My mentor, James Tobin, considered studying mathematics or law as a Harvard undergraduate but later explained that I studied economics and made it my career for two reasons. The subject was and is intellectually fascinating and challenging, particularly to someone with taste and talent for theoretical reasoning and quantitative analysis. At the same time it offered the hope, as it still does, that improved understanding could better the lot of mankind. I was an undergraduate math major (at Harvey Mudd, not Harvard) and chose economics for the much the same reasons. Mathematical theories and empirical data can be used to help us understand and improve the world. For example, during the Great Depression in the 1930s, governments everywhere had so Read More ›

## Mathematics Can Prove the Existence of God

Atheist biologist Jerry Coyne finds that difficult to believe but it’s really a matter of logic

In a recent post, atheist biologist Jerry Coyne takes issue with a commenter who asserts that God exists in the same sort of way mathematics exists. Here’s the analogy the commenter offered, as quoted by Coyne: Think of numbers for example, or mathematical equations, these are metaphysical things, that have not been created, however were discovered. The number 7 was the number 7 before anything at all came into existence. This is also true concerning the nature of God. He is not some material being that has come into existence, he is like a number that has always existed, (and by the way nobody will deny this logic with the number, however when someone mentions God a problem occurs). Jerry Read More ›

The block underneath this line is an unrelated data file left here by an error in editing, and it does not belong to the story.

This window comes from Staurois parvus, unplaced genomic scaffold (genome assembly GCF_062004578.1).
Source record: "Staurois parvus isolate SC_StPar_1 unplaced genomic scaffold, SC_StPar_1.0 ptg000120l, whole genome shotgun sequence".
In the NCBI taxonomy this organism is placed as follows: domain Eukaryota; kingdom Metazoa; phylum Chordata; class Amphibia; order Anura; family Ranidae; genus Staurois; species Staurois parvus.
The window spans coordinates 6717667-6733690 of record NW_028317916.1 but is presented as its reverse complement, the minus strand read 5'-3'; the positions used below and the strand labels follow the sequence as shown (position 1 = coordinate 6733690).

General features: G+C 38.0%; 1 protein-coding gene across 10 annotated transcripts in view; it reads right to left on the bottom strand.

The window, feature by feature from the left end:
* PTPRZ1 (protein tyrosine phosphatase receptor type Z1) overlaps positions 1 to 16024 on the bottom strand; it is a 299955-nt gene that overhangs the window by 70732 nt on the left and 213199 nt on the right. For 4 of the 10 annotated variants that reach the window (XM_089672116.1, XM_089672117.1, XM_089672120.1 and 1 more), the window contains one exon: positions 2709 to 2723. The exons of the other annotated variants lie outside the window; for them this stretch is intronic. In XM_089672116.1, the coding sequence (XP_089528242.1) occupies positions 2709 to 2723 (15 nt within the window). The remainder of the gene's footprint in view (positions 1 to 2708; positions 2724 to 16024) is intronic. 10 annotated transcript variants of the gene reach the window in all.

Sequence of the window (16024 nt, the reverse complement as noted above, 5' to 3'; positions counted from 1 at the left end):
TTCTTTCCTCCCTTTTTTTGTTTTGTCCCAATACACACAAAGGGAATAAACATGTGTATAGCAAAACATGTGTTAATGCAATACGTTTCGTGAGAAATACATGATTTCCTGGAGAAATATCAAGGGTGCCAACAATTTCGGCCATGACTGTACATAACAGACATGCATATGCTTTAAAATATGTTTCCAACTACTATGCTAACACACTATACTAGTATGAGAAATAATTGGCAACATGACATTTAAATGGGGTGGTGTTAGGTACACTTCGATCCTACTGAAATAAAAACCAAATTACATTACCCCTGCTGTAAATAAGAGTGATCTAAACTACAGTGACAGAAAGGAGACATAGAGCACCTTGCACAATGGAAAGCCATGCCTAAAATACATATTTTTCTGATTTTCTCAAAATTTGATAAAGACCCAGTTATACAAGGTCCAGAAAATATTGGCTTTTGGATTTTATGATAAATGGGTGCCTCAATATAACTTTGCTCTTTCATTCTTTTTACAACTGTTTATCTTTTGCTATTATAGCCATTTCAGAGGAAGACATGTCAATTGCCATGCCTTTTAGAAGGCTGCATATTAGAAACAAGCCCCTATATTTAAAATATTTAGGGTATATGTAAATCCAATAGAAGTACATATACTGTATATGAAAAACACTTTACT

## Recent Research: Imaginary Numbers Are Part of the Real World

If we try to leave them out of quantum mechanics, our description of nature becomes faulty

Imaginary numbers, beginning with the square roots of minus numbers, are part of the world in which we live, even though we can’t quite picture them. Try it. The square root of 1 is 1 (1 × 1 = 1). But what’s the square root of -1? It can’t be -1 because if we multiply -1 × -1, we still get 1. The two minus numbers cancel each other out. That’s why the square root of -1 is written as i. Now, here’s the odd part: Imaginary numbers are not just a conundrum; they are part of a science description of the world in which we live in: Though imaginary numbers have been integral to quantum theory since its very Read More ›

## Some Infinities Are Bigger Than Others But There’s No Biggest One

Georg Cantor came up with an ingenious proof that infinities can differ in size even though both remain infinite